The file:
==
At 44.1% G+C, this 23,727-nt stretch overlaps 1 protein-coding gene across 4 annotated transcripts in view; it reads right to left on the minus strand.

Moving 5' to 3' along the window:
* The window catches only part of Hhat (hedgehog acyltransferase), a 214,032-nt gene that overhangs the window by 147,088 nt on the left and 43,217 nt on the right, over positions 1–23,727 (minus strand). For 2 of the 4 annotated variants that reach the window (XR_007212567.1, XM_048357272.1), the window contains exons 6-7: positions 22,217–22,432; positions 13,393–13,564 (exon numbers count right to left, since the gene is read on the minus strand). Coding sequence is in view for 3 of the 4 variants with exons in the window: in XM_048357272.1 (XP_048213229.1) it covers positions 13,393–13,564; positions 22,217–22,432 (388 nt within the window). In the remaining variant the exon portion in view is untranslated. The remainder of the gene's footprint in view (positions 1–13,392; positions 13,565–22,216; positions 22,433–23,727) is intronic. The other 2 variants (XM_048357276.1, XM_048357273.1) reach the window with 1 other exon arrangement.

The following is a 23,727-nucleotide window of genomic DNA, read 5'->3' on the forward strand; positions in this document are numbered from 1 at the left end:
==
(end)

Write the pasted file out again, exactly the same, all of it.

At 44.1% G+C, this 23,727-nt stretch overlaps 1 protein-coding gene across 4 annotated transcripts in view; it reads right to left on the minus strand.

Moving 5' to 3' along the window:
* The window catches only part of Hhat (hedgehog acyltransferase), a 214,032-nt gene that overhangs the window by 147,088 nt on the left and 43,217 nt on the right, over positions 1–23,727 (minus strand). For 2 of the 4 annotated variants that reach the window (XR_007212567.1, XM_048357272.1), the window contains exons 6-7: positions 22,217–22,432; positions 13,393–13,564 (exon numbers count right to left, since the gene is read on the minus strand). Coding sequence is in view for 3 of the 4 variants with exons in the window: in XM_048357272.1 (XP_048213229.1) it covers positions 13,393–13,564; positions 22,217–22,432 (388 nt within the window). In the remaining variant the exon portion in view is untranslated. The remainder of the gene's footprint in view (positions 1–13,392; positions 13,565–22,216; positions 22,433–23,727) is intronic. The other 2 variants (XM_048357276.1, XM_048357273.1) reach the window with 1 other exon arrangement.

The following is a 23,727-nucleotide window of genomic DNA, read 5'->3' on the forward strand; positions in this document are numbered from 1 at the left end: